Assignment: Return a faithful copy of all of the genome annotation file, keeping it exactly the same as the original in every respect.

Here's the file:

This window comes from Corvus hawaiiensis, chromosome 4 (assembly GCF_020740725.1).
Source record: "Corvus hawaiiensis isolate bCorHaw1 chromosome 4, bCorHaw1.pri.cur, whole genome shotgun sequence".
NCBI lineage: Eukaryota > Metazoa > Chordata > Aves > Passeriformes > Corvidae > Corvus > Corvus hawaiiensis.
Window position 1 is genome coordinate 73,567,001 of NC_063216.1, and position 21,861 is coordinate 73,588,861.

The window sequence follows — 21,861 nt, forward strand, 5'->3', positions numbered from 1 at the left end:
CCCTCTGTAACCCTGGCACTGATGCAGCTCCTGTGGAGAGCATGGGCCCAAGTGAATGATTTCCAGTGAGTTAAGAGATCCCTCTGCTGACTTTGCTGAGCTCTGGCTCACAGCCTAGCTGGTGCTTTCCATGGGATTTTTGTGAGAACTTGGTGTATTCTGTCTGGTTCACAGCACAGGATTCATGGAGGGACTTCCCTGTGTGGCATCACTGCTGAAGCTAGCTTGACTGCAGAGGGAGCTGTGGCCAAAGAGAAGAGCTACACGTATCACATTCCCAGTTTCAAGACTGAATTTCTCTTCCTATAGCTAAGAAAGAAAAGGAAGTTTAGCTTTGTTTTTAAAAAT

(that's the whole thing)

This window comes from Corvus hawaiiensis, chromosome 4 (assembly GCF_020740725.1).
Source record: "Corvus hawaiiensis isolate bCorHaw1 chromosome 4, bCorHaw1.pri.cur, whole genome shotgun sequence".
NCBI lineage: Eukaryota > Metazoa > Chordata > Aves > Passeriformes > Corvidae > Corvus > Corvus hawaiiensis.
Window position 1 is genome coordinate 73,567,001 of NC_063216.1, and position 21,861 is coordinate 73,588,861.

The window sequence follows — 21,861 nt, forward strand, 5'->3', positions numbered from 1 at the left end:
CCCTCTGTAACCCTGGCACTGATGCAGCTCCTGTGGAGAGCATGGGCCCAAGTGAATGATTTCCAGTGAGTTAAGAGATCCCTCTGCTGACTTTGCTGAGCTCTGGCTCACAGCCTAGCTGGTGCTTTCCATGGGATTTTTGTGAGAACTTGGTGTATTCTGTCTGGTTCACAGCACAGGATTCATGGAGGGACTTCCCTGTGTGGCATCACTGCTGAAGCTAGCTTGACTGCAGAGGGAGCTGTGGCCAAAGAGAAGAGCTACACGTATCACATTCCCAGTTTCAAGACTGAATTTCTCTTCCTATAGCTAAGAAAGAAAAGGAAGTTTAGCTTTGTTTTTAAAAAT